The Margaret was decommissioned and  returned to the Customs Preventive Service following the end of the war and once again took up her patrol duties in the Gulf of St Lawrence and Atlantic Coast in 1919. She was converted from coal to oil-fired boilers in 1925. During the 1920s she was a frequent visitor to the Marine Wharf in Charlottetown and was responsible for a number of liquor seizures in the region. The Margaret played a peripheral role in the 1926 Customs Scandal which brought down the Mackenzie-King Government and led to a constitutional crisis. In testimony related to bribery and corruption within the customs service it emerged that the Customs and Excise Minister Jacques Bureau had treated the Margaret as his private yacht, made renovations to increase her already comfortable accommodations, and removed her from her duties, exposing the coasts to increased smuggling activity. Newspaper reports noted an extensive cruise to the Saguenay with the Minister’s friends and an orchestra, the stocking of the ship with solids and liquids and the presence of women with questionable reputations. The cruise was only a sideshow to the wholesale corruption which permeated the Department and the captain and crew of the Margaret seem to have emerged with their jobs and reputations intact. It would not be the Margaret’s last brush with scandal.

In 1927, while in pursuit of a smuggler the Margaret struck a rock near the Magdalene Islands and was very nearly lost. The crew and captain had abandoned ship but returned to the sinking vessel, saving it by bailing water by hand, until taken in tow by a passing steamer. In the fall of the same year the customs cutter made at least nine seizures including one near P.E.I. in which the value of the seized cargo was nearly $200,000.

In 1932 the Preventive Service was transferred to the RCMP and late that year in an effort to reduce costs the Margaret was tied up in Halifax and was shortly afterwards sold at auction for $18,000. She soon found herself in the middle of a South American revolution.

Rio Branco on patrol

Rio Branco on patrol

In 1930 a coup d’état in Brazil had prevented a duly elected government from taking control after an election and Getulio Vargas became president of the country. A movement in the state of Sao Paulo aimed at restoring the constitution led to an uprising (the Constitutionalist Revolution) which began in July of 1932 and continued until October of that year.  Open conflict between Sao Paulo and the national government saw two unequal sides. Although the revolutionaries had taken over military bases and supplies, they had fewer soldiers, limited reserves of ammunition and very light air support. As with many such actions, anticipated support from other regions of the country failed to materialize.

Plans were hastily developed by the rebels to purchase planes, armaments and ammunition and their agents were soon in contact with suppliers, most of whom were in the United States. However under American neutrality laws American ships could not carry materials under these circumstances so evasion was the order of the day.

The timing of the sale of the Margaret could not have been better for the rebels.  A New York ship broker named Fred Zimmerman had a chance meeting with one of the Sao Paulo agents and within days was in Halifax inspecting the ship. The height of the depression was a a good time to be buying a ship as prices had plunged. Suggesting that $50,000 or $60,000 might secure the ship the money was immediately supplied from Sao Paulo.  Zimmerman’s bid was $18,000 and the only other bids received were for $5,000 and $2,000 – this for a vessel which had cost nearly $500,000 to build.  Zimmerman later testified that he had provided an unnamed Canadian official $1,000 to facilitate the sale. That left over $30,000 to be accounted for.  Zimmerman and the Paulista agent had agreed that it was to be split between a number of other players involved in the transactions. Cheques were cut and subsequently cashed but not by the parties to whom they were made out. The money had vanished! Charges of theft were investigated but later dropped as it was impossible to identify just who had made off with the funds. The matter was subsequently a very minor part of the investigation of the American Senate Committee on Munitions (Nye Committee) and the testimony regarding the purchasing of the Margaret reads like a bad dime novel.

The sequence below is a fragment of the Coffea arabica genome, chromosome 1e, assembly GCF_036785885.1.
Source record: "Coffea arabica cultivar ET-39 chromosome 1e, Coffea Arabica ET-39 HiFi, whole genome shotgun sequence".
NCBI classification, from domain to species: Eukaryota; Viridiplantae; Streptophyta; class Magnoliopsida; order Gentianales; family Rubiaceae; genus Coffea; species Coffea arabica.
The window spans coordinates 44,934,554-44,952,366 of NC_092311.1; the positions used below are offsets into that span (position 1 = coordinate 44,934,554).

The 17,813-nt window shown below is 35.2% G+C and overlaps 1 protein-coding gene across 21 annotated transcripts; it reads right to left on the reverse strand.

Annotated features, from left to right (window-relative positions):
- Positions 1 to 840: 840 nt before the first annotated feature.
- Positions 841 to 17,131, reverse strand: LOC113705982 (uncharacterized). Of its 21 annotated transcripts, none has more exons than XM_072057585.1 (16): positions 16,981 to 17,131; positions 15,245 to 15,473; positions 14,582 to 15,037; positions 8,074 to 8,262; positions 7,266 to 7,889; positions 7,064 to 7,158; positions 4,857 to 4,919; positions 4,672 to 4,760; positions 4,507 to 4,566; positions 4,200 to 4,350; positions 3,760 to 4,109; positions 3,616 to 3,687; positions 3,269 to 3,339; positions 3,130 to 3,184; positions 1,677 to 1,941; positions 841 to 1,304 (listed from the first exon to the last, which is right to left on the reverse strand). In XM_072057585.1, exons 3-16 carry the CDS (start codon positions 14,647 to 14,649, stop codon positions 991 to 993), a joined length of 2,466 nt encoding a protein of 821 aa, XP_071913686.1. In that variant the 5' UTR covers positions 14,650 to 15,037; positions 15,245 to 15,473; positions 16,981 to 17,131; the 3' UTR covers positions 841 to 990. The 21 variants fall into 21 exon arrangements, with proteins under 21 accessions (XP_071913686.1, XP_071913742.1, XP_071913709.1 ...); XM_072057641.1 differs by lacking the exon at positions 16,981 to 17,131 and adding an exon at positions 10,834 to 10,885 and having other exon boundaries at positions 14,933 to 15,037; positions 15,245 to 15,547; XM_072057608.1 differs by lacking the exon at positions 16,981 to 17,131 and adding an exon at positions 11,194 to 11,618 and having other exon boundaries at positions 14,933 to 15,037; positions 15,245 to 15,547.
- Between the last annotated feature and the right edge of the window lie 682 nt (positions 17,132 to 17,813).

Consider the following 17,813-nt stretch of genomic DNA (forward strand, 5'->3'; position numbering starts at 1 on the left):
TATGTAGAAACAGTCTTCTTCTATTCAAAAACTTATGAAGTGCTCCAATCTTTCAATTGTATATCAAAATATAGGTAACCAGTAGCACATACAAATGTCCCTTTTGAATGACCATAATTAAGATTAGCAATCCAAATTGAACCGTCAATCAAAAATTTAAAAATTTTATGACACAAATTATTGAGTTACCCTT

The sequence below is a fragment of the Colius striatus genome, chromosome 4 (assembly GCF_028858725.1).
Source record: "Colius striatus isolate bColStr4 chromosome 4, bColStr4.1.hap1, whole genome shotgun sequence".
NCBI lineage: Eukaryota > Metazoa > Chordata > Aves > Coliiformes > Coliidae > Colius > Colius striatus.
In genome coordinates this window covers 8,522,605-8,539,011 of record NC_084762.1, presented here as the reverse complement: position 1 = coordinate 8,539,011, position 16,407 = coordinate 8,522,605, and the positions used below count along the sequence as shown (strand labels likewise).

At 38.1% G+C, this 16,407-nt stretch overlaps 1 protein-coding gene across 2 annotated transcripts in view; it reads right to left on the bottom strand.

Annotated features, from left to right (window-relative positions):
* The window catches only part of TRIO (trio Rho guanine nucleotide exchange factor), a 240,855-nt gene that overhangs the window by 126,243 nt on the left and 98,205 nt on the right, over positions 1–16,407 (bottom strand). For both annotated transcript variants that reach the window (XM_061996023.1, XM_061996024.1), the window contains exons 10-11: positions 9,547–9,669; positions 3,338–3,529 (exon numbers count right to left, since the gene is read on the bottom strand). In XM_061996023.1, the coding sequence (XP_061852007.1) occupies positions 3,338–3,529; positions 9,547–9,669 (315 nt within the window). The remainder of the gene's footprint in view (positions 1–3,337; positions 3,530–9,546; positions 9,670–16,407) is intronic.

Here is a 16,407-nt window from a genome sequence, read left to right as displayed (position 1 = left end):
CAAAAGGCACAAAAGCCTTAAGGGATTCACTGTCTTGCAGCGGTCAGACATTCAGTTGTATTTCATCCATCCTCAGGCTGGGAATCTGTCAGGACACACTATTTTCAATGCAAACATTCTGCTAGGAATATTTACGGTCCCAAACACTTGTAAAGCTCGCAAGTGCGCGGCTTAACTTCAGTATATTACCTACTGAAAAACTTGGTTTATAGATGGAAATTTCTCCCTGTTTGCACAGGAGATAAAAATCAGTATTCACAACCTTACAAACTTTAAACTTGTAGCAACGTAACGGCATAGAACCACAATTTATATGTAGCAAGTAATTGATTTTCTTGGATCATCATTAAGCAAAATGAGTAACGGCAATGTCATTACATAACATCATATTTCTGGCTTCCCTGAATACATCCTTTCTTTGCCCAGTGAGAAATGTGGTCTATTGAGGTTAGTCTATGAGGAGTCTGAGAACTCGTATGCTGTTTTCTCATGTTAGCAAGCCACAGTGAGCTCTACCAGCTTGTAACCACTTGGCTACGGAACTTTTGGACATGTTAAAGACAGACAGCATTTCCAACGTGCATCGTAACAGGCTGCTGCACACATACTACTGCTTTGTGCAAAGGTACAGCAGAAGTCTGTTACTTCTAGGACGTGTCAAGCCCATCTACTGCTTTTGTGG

In the meantime the Margaret, which had been purchased in Zimmerman’s name was transferred to a friendly German colleague and the ship, with her name changed to the Ruth, was temporarily registered in Germany which allowed her to skirt the American shipping ban. Taking on a cargo of armaments and munitions, and with a mixed crew under a German captain, she left the United States ostensibly bound for Dresden, Germany.  Shortly afterwards the Ruth was dropping off supplies along the Brazilian coast by fast motor boat and within days she appeared off Santos, the port for Sao Paulo.  However, Santos was under blockade by a cruiser and two destroyers. An attack from the small air fleet of the revolutionaries failed to distract the blockade ships and the Ruth was forced to head to Buenos Aires without unloading.

Rio Branco at Guanabara Bay

Rio Branco at Guanabara Bay

Shortly thereafter the revolution collapsed and the national troops occupied Sao Paulo. The Ruth was considered an asset of the defeated state and became the property of Brazil. The vessel had another name change and on 14 December 1932 was commissioned ay the Brazilian Navy as the Gunboat Rio Branco.

She was converted to a survey vessel at the beginning of 1934 and when Brazil joined the Allied side in WWII she was fitted with 47mm guns and became a corvette. At war’s end she once more resumed her role as a survey vessel and served as well as a fisheries protection vessel.

Margaret Brazil

Rio Branco

By 1957 or 1958 the Rio Branco, ex-Ruth, ex-Margaret was no longer an asset to the Brazilian navy and she disappears from the record, presumably broken up for scrap.